Photo by Mohammed Hossam/AFP/Getty Images.
Mohamed Morsi became the first democratically-elected, civilian president of Egypt on Saturday.
Morsi took his presidential oath in front of the country's Supreme Constitutional Court. He would have done so in front of the country's parliament, the Guardian explains, had it not been partially dissolved by the Egypt's military.
The Muslim Brotherhood candidate is now Egypt's fifth head of state since the country's monarchy was overthrown 60 years ago. While Saturday makes Morsi's presidency official, the Islamist took to Tahrir square on Friday to conduct his own swearing-in ceremony, Al Jazeera reports. In Tahrir square, surrounded by tens of thousands of Egyptians, Morsi tried to reassure those who fear an Islamist presidency by speaking of Egypt's artistic and cultural potential.
Then again, he also promised to free Omar Abdel Rahman, a militant Islamist cleric who was convicted of an NYC bomb plot after the 1993 World Trade Center bombing. According to the New York Times, Obama administration officials are dismissing the significance of the promise, with one telling the paper that “There is zero chance this happens.”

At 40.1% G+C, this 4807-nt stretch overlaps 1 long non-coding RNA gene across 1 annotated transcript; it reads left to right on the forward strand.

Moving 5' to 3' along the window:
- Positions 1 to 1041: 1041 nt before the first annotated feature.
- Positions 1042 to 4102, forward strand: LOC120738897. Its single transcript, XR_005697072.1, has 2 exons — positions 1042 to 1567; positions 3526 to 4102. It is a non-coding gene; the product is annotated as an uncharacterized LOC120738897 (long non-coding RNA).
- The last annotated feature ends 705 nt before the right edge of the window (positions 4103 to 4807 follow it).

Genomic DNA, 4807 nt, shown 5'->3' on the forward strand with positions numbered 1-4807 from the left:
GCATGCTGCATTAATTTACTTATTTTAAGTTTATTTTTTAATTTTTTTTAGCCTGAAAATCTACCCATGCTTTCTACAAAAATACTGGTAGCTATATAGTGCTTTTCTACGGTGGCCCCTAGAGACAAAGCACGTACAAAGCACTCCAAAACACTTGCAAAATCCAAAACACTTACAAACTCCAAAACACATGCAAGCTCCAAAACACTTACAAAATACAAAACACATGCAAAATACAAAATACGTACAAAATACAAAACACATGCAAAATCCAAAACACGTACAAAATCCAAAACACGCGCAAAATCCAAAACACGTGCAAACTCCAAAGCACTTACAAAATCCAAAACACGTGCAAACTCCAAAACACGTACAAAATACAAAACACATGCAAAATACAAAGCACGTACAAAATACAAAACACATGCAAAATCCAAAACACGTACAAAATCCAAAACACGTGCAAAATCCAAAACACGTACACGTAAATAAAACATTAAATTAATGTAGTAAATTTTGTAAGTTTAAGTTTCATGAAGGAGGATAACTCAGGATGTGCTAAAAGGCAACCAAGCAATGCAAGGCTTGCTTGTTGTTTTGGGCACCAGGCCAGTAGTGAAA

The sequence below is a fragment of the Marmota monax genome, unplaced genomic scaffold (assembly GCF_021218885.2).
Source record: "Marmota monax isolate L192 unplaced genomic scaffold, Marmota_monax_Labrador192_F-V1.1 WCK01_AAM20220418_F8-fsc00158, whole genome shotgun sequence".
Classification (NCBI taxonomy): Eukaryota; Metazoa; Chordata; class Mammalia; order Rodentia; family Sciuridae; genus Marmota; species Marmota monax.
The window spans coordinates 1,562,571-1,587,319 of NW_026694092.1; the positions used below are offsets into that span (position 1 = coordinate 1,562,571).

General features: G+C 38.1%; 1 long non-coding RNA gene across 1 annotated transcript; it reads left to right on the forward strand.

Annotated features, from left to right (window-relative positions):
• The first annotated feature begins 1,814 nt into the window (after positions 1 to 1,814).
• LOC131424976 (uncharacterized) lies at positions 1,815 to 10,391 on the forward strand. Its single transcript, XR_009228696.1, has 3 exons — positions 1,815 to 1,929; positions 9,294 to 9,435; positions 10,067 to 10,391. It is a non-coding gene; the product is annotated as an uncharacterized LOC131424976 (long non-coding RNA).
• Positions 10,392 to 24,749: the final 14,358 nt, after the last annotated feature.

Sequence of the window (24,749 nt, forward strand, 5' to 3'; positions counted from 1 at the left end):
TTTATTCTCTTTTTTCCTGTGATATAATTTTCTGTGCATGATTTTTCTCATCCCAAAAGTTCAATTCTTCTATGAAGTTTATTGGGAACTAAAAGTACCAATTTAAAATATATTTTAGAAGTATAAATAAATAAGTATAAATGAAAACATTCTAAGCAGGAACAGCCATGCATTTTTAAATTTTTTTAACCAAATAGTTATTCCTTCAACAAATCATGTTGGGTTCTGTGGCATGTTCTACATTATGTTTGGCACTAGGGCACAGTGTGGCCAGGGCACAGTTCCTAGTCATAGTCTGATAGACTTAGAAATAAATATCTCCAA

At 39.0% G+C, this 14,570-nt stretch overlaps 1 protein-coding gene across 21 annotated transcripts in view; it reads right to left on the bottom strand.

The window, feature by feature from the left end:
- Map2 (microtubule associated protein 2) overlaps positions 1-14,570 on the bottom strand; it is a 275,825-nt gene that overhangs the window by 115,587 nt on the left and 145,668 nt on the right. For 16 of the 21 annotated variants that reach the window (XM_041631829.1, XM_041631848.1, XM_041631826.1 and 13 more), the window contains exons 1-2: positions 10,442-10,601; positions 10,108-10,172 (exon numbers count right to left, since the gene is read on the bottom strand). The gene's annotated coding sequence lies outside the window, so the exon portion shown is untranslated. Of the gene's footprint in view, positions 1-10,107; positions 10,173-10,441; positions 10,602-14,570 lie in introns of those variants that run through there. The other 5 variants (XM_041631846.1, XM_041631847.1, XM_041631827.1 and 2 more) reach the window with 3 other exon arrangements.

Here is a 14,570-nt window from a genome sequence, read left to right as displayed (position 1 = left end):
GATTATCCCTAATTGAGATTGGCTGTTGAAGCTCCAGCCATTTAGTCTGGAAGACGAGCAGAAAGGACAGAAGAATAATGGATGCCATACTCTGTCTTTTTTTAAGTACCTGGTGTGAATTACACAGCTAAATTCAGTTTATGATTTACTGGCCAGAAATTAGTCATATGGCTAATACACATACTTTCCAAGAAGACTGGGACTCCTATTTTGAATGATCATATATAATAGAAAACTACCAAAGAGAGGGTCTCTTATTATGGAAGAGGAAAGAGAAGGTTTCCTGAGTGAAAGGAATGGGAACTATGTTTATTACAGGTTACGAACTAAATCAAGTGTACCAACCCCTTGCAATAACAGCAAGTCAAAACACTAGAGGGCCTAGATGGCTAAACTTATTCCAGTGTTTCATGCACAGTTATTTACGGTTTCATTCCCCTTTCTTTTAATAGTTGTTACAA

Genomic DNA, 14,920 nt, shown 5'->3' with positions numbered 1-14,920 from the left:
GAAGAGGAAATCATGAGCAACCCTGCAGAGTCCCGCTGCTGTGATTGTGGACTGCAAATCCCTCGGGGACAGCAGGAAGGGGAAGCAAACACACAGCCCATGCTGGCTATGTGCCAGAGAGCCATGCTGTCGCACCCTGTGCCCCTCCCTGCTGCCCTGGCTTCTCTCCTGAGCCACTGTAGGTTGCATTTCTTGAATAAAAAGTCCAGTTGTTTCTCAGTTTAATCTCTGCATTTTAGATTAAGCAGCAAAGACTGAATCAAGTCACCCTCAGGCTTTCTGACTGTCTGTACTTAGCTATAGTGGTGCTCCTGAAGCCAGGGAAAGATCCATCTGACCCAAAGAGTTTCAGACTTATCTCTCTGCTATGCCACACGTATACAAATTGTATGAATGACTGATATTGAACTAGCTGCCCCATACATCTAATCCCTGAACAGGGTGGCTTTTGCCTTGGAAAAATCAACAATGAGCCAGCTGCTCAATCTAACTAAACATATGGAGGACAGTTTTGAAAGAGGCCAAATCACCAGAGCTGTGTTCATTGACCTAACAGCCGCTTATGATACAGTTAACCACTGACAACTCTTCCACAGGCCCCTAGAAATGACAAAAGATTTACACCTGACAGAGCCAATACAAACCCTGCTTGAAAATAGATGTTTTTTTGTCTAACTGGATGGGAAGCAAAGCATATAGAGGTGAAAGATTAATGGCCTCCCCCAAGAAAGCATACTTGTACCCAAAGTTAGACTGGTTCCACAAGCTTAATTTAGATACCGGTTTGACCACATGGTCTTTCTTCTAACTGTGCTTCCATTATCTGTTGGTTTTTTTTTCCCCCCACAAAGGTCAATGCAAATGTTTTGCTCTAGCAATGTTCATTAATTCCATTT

While Saturday's swearing-in ceremony marks a formal hand-over of power to Morsi and a civilian government, the country still doesn't have a permanent constitution. The SCAF, the military body who ruled Egypt during the transfer of power from Honsi Mubarak to Morsi, have enacted a series of changes to the country's interim constitution that limit the president's power in the country.